As you may be aware, there has been speculation about what happened to Amelia Earhart who was lost over the Pacific Ocean while attempting to circumnavigate the world in 1937. She was an experienced flier and adept at getting favorable publicity. Her loss as well as that of her co-pilot, garnered world-wide sorrow.
If you were to visit the Smithsonian Air & Space Museum bookstore, you would find about 50 different titles dealing with Earhart’s life, disappearance, and the search for her remains.
In earlier blogs I have described the efforts of THIGAR (The International Group for Historic Aircraft Recovery) to locate Amelia’s plane at the remote atoll of Nikumaroro in the Pacific Ocean. Two years ago, based on finding an old photograph of the coastline, what appeared to be a landing gear protruding from the surface of the Ocean, prompted the United States State Department to finance a TIGHAR expedition to conduct a photographic survey of the ocean floor off the coast of Nikumaroro. At first, some of the photographs seemed to show the outline of a wing and other airplane parts, but alas, they turned out to be remnants of a ship wreck.
TIGHAR then turned its attention to a small (19′ x 23′) piece of aluminum found on the beach of the island. It was found in 1991, but eliminated as a piece of the plane because the spacing of the rivet holes was not consistent with the Lockheed’s specifications for Amelia’s Electra. But in 2014, a photo of her plane after repairs showed that an aluminum piece about the same size was added to cover a window on the side of the fuselage shortly before the start of the round the world flight. TIGHAR hired an expert from the Wichita Air Services who has declared the artifact “likely” came from Amelia’s plane. I take it that the word “likely” signifies the chances are some percentage more than 50%.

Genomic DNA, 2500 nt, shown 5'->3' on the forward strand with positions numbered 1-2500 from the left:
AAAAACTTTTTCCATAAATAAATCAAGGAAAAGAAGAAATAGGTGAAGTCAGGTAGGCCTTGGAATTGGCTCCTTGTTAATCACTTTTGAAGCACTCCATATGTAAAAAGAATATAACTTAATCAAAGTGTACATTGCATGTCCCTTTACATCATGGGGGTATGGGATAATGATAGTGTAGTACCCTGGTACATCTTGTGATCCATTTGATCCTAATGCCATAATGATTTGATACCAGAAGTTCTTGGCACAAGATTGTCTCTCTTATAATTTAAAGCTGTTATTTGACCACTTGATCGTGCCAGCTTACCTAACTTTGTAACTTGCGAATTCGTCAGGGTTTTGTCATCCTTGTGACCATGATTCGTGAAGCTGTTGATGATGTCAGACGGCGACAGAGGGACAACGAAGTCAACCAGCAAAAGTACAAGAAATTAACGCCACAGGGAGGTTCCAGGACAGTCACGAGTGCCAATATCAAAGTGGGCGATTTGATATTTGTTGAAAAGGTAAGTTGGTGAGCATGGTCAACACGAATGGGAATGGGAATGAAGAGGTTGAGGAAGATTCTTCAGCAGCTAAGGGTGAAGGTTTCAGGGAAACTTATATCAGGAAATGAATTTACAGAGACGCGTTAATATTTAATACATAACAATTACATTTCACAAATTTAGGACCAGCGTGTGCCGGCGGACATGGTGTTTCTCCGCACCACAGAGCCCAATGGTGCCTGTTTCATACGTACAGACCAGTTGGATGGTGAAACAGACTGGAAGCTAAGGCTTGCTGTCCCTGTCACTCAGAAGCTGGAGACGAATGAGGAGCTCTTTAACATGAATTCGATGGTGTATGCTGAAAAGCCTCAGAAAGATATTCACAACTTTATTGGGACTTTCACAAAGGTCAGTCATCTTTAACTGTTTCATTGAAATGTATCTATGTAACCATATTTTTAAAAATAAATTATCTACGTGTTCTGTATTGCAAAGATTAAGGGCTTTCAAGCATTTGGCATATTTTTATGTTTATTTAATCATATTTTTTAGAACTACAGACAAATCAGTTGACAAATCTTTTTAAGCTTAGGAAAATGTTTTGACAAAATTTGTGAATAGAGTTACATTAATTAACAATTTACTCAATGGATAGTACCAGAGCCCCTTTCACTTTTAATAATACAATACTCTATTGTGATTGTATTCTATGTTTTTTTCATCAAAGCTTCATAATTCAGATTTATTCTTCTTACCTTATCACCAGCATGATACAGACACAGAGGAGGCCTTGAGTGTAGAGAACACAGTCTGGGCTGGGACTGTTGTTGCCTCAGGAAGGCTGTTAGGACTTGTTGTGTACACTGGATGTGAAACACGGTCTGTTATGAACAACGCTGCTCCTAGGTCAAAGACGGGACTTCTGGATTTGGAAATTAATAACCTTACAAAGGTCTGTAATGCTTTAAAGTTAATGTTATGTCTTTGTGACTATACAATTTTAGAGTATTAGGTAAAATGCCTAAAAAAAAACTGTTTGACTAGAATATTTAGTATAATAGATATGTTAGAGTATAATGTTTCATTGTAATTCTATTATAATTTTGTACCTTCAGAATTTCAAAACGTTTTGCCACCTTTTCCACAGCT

Based on this information, and the fact that an underwater photo taken last year looks promising, TIGHAR is now in the process of raising additional funds from private donors to explore the area around Nikumaroro further.
On the one hand this is good news. On the other, after almost 80 years, does it really matter if she was lost there or somewhere else? It was sad that she was lost, but lost she will remain.

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